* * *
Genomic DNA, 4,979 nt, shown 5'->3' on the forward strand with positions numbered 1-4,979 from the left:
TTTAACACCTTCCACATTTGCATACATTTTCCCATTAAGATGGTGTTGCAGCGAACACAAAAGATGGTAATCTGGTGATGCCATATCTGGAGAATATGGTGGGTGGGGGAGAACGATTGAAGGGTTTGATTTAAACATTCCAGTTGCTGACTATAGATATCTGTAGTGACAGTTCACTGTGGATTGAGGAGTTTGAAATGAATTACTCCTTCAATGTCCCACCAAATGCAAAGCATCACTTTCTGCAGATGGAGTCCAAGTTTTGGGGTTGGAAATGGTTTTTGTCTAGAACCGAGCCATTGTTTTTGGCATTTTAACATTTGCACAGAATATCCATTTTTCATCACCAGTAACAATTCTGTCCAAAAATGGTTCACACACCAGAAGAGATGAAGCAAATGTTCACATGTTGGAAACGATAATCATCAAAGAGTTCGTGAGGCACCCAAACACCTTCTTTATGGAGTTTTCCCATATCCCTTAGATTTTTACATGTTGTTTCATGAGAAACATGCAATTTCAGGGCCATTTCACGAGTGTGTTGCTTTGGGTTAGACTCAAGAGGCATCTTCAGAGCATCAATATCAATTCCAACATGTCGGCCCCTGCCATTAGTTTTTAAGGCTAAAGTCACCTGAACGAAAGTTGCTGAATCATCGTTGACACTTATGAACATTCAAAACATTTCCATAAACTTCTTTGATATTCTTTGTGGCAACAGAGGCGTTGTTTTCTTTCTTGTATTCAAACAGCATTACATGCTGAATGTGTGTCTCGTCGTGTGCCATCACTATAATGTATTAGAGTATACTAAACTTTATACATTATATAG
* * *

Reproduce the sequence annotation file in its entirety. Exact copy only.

Genomic DNA, 4,979 nt, shown 5'->3' on the forward strand with positions numbered 1-4,979 from the left:
TTTAACACCTTCCACATTTGCATACATTTTCCCATTAAGATGGTGTTGCAGCGAACACAAAAGATGGTAATCTGGTGATGCCATATCTGGAGAATATGGTGGGTGGGGGAGAACGATTGAAGGGTTTGATTTAAACATTCCAGTTGCTGACTATAGATATCTGTAGTGACAGTTCACTGTGGATTGAGGAGTTTGAAATGAATTACTCCTTCAATGTCCCACCAAATGCAAAGCATCACTTTCTGCAGATGGAGTCCAAGTTTTGGGGTTGGAAATGGTTTTTGTCTAGAACCGAGCCATTGTTTTTGGCATTTTAACATTTGCACAGAATATCCATTTTTCATCACCAGTAACAATTCTGTCCAAAAATGGTTCACACACCAGAAGAGATGAAGCAAATGTTCACATGTTGGAAACGATAATCATCAAAGAGTTCGTGAGGCACCCAAACACCTTCTTTATGGAGTTTTCCCATATCCCTTAGATTTTTACATGTTGTTTCATGAGAAACATGCAATTTCAGGGCCATTTCACGAGTGTGTTGCTTTGGGTTAGACTCAAGAGGCATCTTCAGAGCATCAATATCAATTCCAACATGTCGGCCCCTGCCATTAGTTTTTAAGGCTAAAGTCACCTGAACGAAAGTTGCTGAATCATCGTTGACACTTATGAACATTCAAAACATTTCCATAAACTTCTTTGATATTCTTTGTGGCAACAGAGGCGTTGTTTTCTTTCTTGTATTCAAACAGCATTACATGCTGAATGTGTGTCTCGTCGTGTGCCATCACTATAATGTATTAGAGTATACTAAACTTTATACATTATATAG